By Charles Boehm – WASHINGTON, DC (Aug 6, 2021) US Soccer Players – Due to safety precautions, direct interaction between teams and the media members covering them has dwindled in the pandemic era. Instead, like so much right now, Zoom calls became the new normal. That was the situation throughout the Gold Cup, the best opportunity to learn about more subtle elements around a team like mood and personality.
Several times a week, USMNT coach Gregg Berhalter or a couple of his players would sit at a table between a computer camera and a backdrop and answer questions from disembodied voices beamed across the continent, occasionally with loud heavy machinery and other stadium ambiance in the background. Since the arrival of COVID-19, it’s become a familiar ritual for those doing interviews. That doesn’t make it any less strange or awkward when the process is actually happening.
Berhalter has a reputation for being cerebral, intense, detail-oriented. Partly that’s just how people perceive his personality, and partly it’s the kind of meticulous mentality his methods ask of those who work with him. Memorably, a few of his former Columbus Crew players have told entertaining stories of the stern trouble they got themselves into for breaking dietary regimens by sneaking pizzas into their hotel rooms on road trips. It’s probably par for the course among most high-level head coaches across all sports.
Maybe the sheer repetitiveness of the media process makes anyone a little punchy now and then. Still, over the past few weeks, the reporters on those Zoom calls have seen glimpses. In the lead-up to the semifinal vs Qatar, Berhalter thought his microphone had cut out mid-answer when it hadn’t.
“I think when I start talking too much, it just goes off automatically. It’s like my wife, this microphone’s my wife,” he deadpanned. “Just kidding.”
This was a spontaneous act of self-deprecating dad humor, a flash of unrehearsed levity from a person and position where that’s not always allowed. Set aside for a moment the fact that Rosalind Berhalter was a highly accomplished player during the height of the University of North Carolina’s NCAA dynasty era, something he knows that we know. There were a few other examples on other calls, most quite fleeting. A one-liner here, a small flicker of a wry smile there, all cutting in contrast to the image of the tactician.
We got another snapshot of that in the wake of the cup final triumph over Mexico, as the story of Matthew Hoppe’s conciliatory T-shirt giving Berhalter the meme treatment made the rounds. Posing for a photo with Hoppe, who’s almost the exact same age as his own son Sebastian, and the shirt, the coach and former national team player looked comfortable and relaxed after a hard-won milestone.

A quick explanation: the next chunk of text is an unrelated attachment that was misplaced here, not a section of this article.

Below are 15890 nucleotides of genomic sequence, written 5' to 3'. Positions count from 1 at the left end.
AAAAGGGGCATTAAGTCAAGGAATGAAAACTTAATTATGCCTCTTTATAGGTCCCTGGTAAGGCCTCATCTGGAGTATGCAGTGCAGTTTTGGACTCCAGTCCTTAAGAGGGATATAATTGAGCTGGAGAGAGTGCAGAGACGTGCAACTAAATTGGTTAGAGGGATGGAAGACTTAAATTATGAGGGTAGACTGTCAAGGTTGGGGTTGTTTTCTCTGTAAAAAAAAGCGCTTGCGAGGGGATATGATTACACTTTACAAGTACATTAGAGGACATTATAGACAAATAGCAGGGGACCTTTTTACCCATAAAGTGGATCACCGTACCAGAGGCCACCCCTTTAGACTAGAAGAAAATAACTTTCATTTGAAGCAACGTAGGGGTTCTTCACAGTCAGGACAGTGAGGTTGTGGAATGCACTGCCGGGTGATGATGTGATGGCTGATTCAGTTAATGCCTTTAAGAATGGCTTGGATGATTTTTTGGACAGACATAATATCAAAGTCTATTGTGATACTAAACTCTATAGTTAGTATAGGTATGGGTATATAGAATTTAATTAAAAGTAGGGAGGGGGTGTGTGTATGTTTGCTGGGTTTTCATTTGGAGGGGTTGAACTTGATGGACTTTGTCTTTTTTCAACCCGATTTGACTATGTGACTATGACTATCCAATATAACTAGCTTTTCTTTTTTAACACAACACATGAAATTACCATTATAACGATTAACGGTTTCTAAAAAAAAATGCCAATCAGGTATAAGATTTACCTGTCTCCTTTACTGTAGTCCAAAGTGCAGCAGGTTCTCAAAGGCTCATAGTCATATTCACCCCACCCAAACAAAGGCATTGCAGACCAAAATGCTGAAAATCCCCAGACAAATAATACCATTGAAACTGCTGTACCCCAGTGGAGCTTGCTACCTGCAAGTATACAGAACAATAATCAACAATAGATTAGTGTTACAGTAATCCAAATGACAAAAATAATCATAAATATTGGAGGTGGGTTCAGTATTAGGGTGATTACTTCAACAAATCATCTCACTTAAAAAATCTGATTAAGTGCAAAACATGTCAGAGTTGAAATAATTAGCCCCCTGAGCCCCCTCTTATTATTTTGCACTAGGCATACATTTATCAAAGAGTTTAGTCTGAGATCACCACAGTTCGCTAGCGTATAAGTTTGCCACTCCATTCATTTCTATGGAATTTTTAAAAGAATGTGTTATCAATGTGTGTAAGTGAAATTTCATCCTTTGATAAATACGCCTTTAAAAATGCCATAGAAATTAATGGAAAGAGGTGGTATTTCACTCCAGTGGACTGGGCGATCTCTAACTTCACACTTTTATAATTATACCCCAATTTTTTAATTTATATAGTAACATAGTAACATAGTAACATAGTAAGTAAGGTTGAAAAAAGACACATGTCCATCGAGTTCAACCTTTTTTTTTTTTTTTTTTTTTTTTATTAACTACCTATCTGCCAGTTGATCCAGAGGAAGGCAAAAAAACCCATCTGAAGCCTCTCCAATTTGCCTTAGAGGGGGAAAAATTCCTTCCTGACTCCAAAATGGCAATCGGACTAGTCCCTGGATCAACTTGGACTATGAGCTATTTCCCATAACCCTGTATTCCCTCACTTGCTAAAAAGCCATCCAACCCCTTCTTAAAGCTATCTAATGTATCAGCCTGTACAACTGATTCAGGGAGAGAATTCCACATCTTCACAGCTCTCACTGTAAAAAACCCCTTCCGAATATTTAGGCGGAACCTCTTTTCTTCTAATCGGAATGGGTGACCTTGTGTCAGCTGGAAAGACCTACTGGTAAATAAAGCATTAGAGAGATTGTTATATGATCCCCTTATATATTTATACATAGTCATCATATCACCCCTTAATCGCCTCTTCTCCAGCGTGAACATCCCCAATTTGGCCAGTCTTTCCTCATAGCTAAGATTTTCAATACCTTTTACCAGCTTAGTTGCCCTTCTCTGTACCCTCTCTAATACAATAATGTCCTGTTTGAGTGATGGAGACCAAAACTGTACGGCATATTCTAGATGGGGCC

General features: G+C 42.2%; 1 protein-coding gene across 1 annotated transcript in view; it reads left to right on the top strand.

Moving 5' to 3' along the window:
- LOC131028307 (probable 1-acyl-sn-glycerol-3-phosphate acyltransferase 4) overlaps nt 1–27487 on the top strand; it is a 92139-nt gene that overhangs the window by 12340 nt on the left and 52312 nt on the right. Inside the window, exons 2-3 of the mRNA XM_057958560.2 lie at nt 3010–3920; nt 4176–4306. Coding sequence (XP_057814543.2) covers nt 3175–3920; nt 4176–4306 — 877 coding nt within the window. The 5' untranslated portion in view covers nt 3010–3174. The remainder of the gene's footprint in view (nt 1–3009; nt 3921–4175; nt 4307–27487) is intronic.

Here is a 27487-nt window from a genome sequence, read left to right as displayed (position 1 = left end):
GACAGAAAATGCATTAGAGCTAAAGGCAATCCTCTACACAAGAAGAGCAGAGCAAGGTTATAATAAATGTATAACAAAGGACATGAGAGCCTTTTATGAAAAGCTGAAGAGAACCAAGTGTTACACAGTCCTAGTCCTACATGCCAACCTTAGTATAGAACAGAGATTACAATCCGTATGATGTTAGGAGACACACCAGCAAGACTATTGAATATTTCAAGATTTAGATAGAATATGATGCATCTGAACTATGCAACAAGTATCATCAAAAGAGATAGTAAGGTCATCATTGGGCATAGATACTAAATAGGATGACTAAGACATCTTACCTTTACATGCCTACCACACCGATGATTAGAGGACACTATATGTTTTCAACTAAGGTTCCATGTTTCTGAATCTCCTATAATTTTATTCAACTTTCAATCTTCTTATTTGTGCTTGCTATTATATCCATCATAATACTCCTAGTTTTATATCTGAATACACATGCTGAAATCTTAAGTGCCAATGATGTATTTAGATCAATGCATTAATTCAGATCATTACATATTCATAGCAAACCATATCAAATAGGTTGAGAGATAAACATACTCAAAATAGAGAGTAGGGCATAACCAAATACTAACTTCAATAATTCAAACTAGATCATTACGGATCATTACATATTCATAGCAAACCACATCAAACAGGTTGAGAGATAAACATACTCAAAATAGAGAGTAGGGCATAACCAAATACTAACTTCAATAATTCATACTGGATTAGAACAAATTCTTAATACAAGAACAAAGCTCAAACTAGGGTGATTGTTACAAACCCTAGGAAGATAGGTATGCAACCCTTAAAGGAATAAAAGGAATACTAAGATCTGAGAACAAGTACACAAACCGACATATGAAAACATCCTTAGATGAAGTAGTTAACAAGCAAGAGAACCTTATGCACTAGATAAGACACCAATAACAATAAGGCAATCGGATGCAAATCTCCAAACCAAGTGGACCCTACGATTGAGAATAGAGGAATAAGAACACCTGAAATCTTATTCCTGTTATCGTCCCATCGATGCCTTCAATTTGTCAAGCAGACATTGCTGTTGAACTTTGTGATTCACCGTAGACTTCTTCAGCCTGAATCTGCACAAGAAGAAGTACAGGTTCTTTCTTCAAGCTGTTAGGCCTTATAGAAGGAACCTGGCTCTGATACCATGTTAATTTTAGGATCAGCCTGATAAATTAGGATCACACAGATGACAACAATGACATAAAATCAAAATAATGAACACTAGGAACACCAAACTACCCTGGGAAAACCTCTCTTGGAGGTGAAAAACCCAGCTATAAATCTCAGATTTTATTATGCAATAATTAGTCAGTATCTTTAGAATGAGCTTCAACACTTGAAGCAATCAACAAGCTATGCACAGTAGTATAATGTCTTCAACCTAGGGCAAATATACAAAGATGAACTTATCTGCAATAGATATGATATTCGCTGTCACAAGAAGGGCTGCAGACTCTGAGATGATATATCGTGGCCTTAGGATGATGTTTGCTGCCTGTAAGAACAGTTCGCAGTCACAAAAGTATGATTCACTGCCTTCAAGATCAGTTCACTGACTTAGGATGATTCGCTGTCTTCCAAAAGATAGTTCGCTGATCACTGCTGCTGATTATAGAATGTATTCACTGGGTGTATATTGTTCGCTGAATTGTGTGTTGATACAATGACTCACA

It was a bookend of sorts to Berhalter’s sudden outburst in the Qatar game, where simmering frustration with the refereeing led to a vehement celebration of the game-winning goal in the face of the fourth official. He apologized quickly for that loss of composure, a spark of external emotion condemned in some quarters but welcomed in others. It was a sign of the stakes, a hint of the pressure we the public know exists but often overlook.
As Berhalter’s time in charge of the program unfolds, the big matches, fateful decisions, and moments of consequence add up. Along with deeper readings of his strengths and weaknesses, we’re seeing more of his character even if he seems to mostly want to adhere to the old standards of decorum and conservatism. July, in particular, seemed to suggest that this is a good thing for the USMNT overall.
Everyone, including the coach, understood the Gold Cup squad was young and needing experience at full international level. Berhalter readily acknowledged the areas of unevenness on the roster. He made the ongoing evaluations of both individuals and the collective clear. That didn’t stop him from posing the same mental and physical demands as any other camp, switching between formations and asking players to take on less-familiar tasks and roles.
Credit is due to both the players who embraced the situation and the staff that packaged it in a way that made it possible. The USMNT entered the final with some suggesting they’d already done the work. Berhalter and his players weren’t having it. Instead, they took the journey that one step further. That only enhances the coach’s credibility with the entire player pool.
“The bond that this group has, that we’ve created, is something special. The energy in this group has been incomparable. Let’s bring all of that energy tonight,” said Sebastian Lletget in the team’s final locker-room huddle before taking the field in the semifinal, one of several such moments captured on an episode of Behind The Crest, US Soccer’s insider video series.
The coach responded in kind.
“The only thing that has exceeded our expectations has been the mentality of the group,” Berhalter said after the final. “You never know exactly how the group is going to come together when you name the roster. I’ve been absolutely amazed at the cohesiveness of this group, how players are responding to challenges and how the team is so focused on our goals.”
Berhalter seems to have bridged that gap between player and coach. He’s conveying the famous fighting spirit of years past to the supremely talented teens and 20-somethings of today. For the brainy strategist to make such a breakthrough in the sport’s emotional landscape suggests even more in the months to come.
More from Charles Boehm:
- Preview: 2021 Concacaf Gold Cup final
- Preview: USMNT vs Jamaica 2021 Gold Cup quarterfinals
- Four takeaways from the opening phases of the 2021 Gold Cup
- EURO 2020, the Copa America, and the concept of major tournaments
Photo by John Dorton – ISIPhotos.com